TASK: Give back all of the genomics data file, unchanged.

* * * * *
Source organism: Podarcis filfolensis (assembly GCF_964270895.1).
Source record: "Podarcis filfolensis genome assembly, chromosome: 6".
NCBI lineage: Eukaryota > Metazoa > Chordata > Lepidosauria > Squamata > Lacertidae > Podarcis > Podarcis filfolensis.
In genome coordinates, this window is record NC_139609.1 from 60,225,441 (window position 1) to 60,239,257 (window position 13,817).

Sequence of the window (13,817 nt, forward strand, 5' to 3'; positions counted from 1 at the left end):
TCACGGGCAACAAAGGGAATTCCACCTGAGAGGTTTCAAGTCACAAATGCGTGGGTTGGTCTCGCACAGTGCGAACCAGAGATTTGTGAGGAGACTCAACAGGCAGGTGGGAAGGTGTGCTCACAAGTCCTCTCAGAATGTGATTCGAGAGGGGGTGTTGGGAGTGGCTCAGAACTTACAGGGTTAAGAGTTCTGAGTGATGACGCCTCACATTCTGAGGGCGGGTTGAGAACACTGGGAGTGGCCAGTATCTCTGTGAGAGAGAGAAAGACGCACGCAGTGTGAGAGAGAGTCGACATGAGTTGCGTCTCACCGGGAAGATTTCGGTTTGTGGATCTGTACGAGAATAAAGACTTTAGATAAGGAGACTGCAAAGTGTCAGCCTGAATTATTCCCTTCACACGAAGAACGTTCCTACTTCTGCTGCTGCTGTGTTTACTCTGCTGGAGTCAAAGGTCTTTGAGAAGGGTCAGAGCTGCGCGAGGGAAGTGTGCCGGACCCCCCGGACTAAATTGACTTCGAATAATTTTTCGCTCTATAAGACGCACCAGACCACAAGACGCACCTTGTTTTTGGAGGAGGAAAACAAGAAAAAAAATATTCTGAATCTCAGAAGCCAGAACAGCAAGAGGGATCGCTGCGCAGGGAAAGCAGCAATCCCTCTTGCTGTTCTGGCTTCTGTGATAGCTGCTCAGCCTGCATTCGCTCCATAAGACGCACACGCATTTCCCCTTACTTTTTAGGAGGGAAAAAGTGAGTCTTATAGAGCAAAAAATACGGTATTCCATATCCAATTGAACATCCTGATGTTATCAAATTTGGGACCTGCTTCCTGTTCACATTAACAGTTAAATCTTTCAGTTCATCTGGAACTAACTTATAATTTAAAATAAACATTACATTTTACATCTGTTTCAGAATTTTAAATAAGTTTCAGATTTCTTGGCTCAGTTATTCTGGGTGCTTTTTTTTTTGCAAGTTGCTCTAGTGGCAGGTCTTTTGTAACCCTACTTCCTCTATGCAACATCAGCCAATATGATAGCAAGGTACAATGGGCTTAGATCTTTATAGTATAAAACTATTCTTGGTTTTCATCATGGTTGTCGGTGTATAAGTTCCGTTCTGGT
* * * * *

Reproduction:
Source organism: Podarcis filfolensis (assembly GCF_964270895.1).
Source record: "Podarcis filfolensis genome assembly, chromosome: 6".
NCBI lineage: Eukaryota > Metazoa > Chordata > Lepidosauria > Squamata > Lacertidae > Podarcis > Podarcis filfolensis.
In genome coordinates, this window is record NC_139609.1 from 60,225,441 (window position 1) to 60,239,257 (window position 13,817).

Sequence of the window (13,817 nt, forward strand, 5' to 3'; positions counted from 1 at the left end):
TCACGGGCAACAAAGGGAATTCCACCTGAGAGGTTTCAAGTCACAAATGCGTGGGTTGGTCTCGCACAGTGCGAACCAGAGATTTGTGAGGAGACTCAACAGGCAGGTGGGAAGGTGTGCTCACAAGTCCTCTCAGAATGTGATTCGAGAGGGGGTGTTGGGAGTGGCTCAGAACTTACAGGGTTAAGAGTTCTGAGTGATGACGCCTCACATTCTGAGGGCGGGTTGAGAACACTGGGAGTGGCCAGTATCTCTGTGAGAGAGAGAAAGACGCACGCAGTGTGAGAGAGAGTCGACATGAGTTGCGTCTCACCGGGAAGATTTCGGTTTGTGGATCTGTACGAGAATAAAGACTTTAGATAAGGAGACTGCAAAGTGTCAGCCTGAATTATTCCCTTCACACGAAGAACGTTCCTACTTCTGCTGCTGCTGTGTTTACTCTGCTGGAGTCAAAGGTCTTTGAGAAGGGTCAGAGCTGCGCGAGGGAAGTGTGCCGGACCCCCCGGACTAAATTGACTTCGAATAATTTTTCGCTCTATAAGACGCACCAGACCACAAGACGCACCTTGTTTTTGGAGGAGGAAAACAAGAAAAAAAATATTCTGAATCTCAGAAGCCAGAACAGCAAGAGGGATCGCTGCGCAGGGAAAGCAGCAATCCCTCTTGCTGTTCTGGCTTCTGTGATAGCTGCTCAGCCTGCATTCGCTCCATAAGACGCACACGCATTTCCCCTTACTTTTTAGGAGGGAAAAAGTGAGTCTTATAGAGCAAAAAATACGGTATTCCATATCCAATTGAACATCCTGATGTTATCAAATTTGGGACCTGCTTCCTGTTCACATTAACAGTTAAATCTTTCAGTTCATCTGGAACTAACTTATAATTTAAAATAAACATTACATTTTACATCTGTTTCAGAATTTTAAATAAGTTTCAGATTTCTTGGCTCAGTTATTCTGGGTGCTTTTTTTTTTGCAAGTTGCTCTAGTGGCAGGTCTTTTGTAACCCTACTTCCTCTATGCAACATCAGCCAATATGATAGCAAGGTACAATGGGCTTAGATCTTTATAGTATAAAACTATTCTTGGTTTTCATCATGGTTGTCGGTGTATAAGTTCCGTTCTGGT